Music has been part of advertising for as long as I can remember. It has gone through a variety of roles in that time, from jingle to soundscape to endorsement to attitudinal attribute driver. Mostly, however, it has played a secondary role to other storytelling elements. This is a mistake. Time and again music has proven its engagement power. Yet we tend to use it to create a mood versus as a central character in our bigger campaign or program story.
Music can captivate the hearts and minds of people like no other form of communication. It connects with the deepest part of our emotional makeup. Let’s not forget that some of the first outside stimulus that children connect with in a positive way is music. This intimate relationship never goes away. As such, we listen more honestly to music than, say, speech. Barriers are down because we want to listen since we associate good feelings with listening. Meanwhile, the marketing and advertising world tend to undervalue the power of music. Fortunately, some get it right.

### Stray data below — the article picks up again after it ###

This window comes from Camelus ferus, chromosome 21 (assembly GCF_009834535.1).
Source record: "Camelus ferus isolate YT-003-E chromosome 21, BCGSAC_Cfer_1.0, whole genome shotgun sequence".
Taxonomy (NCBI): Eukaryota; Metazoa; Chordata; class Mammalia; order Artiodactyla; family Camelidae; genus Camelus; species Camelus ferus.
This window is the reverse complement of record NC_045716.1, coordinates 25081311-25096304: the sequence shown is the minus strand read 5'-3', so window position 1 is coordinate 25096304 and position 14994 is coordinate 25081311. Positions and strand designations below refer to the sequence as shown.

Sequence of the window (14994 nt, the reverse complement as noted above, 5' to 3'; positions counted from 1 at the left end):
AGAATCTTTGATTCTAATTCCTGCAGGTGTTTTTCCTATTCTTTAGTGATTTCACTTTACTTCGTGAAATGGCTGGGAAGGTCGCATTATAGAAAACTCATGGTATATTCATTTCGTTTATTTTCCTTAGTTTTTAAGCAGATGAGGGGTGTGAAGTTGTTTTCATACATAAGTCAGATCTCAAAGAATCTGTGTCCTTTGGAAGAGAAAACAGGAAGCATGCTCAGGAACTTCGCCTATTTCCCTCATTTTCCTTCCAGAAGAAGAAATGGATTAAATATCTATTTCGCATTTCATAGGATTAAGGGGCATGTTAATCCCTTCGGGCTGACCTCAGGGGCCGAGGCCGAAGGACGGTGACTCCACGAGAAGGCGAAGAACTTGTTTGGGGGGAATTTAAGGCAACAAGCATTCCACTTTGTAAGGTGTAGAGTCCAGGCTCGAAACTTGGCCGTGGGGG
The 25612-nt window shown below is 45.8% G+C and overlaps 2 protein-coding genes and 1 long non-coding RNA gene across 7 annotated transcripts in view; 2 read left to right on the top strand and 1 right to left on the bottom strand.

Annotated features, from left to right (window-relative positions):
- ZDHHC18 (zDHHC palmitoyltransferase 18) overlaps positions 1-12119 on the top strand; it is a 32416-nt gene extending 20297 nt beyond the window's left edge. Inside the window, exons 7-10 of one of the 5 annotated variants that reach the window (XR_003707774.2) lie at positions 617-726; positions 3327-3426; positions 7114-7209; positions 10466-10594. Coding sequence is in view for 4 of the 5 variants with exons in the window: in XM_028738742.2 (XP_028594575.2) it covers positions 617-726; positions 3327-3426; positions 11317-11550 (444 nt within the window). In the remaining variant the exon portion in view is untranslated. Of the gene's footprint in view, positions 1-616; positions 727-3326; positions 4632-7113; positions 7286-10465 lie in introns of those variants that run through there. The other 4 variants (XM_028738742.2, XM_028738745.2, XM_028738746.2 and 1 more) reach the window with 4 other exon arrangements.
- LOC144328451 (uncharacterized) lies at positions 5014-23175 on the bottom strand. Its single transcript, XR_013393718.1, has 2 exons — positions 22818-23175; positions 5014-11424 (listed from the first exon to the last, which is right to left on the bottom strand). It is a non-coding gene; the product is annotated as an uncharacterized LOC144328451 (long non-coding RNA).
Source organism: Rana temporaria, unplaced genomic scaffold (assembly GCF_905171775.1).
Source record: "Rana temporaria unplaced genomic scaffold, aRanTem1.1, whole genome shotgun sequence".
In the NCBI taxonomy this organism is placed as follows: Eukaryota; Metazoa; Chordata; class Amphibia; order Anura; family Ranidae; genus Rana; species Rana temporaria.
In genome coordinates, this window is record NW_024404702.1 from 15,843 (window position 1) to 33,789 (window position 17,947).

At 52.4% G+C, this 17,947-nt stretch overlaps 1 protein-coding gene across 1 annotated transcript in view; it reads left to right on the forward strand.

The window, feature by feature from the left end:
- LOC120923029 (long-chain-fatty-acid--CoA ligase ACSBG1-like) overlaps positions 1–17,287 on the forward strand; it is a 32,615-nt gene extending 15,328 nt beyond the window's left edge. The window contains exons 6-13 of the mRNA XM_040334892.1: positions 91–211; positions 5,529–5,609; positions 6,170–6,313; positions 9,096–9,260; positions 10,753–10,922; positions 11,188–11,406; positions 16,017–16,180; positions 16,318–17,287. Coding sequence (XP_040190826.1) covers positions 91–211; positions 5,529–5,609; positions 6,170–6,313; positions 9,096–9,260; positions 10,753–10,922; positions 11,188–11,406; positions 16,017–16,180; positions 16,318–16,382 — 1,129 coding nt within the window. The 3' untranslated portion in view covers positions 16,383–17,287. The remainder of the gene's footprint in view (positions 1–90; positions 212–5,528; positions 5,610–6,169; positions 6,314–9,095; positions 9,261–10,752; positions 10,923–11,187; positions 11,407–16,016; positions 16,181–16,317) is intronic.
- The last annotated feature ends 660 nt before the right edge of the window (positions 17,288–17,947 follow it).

Tesco, a supermarket chain in the UK, have recently used music in a way that really leverages its power to the fullest. For their holiday program, they understood that music played a central role to the festive spirit and thus celebrated this role throughout all elements of the marketing mix, using it to drive conversations, using it to ignite old memories, using it to truly make the holiday season in 2012 more memorable for all (and especially Tesco shoppers). Wieden + Kennedy London found a brilliant way to use music that brought to life key holiday moments. These stories made the foundation of their campaign that amplified into partner playlists, Twitter promotions, social media follow-up content, and more. The results say it all: Tesco performed its best in years for the holiday season and outpaced its competition. It truly does prove that if you can activate the emotions buried in music and clearly connect it to your story, success is not far behind.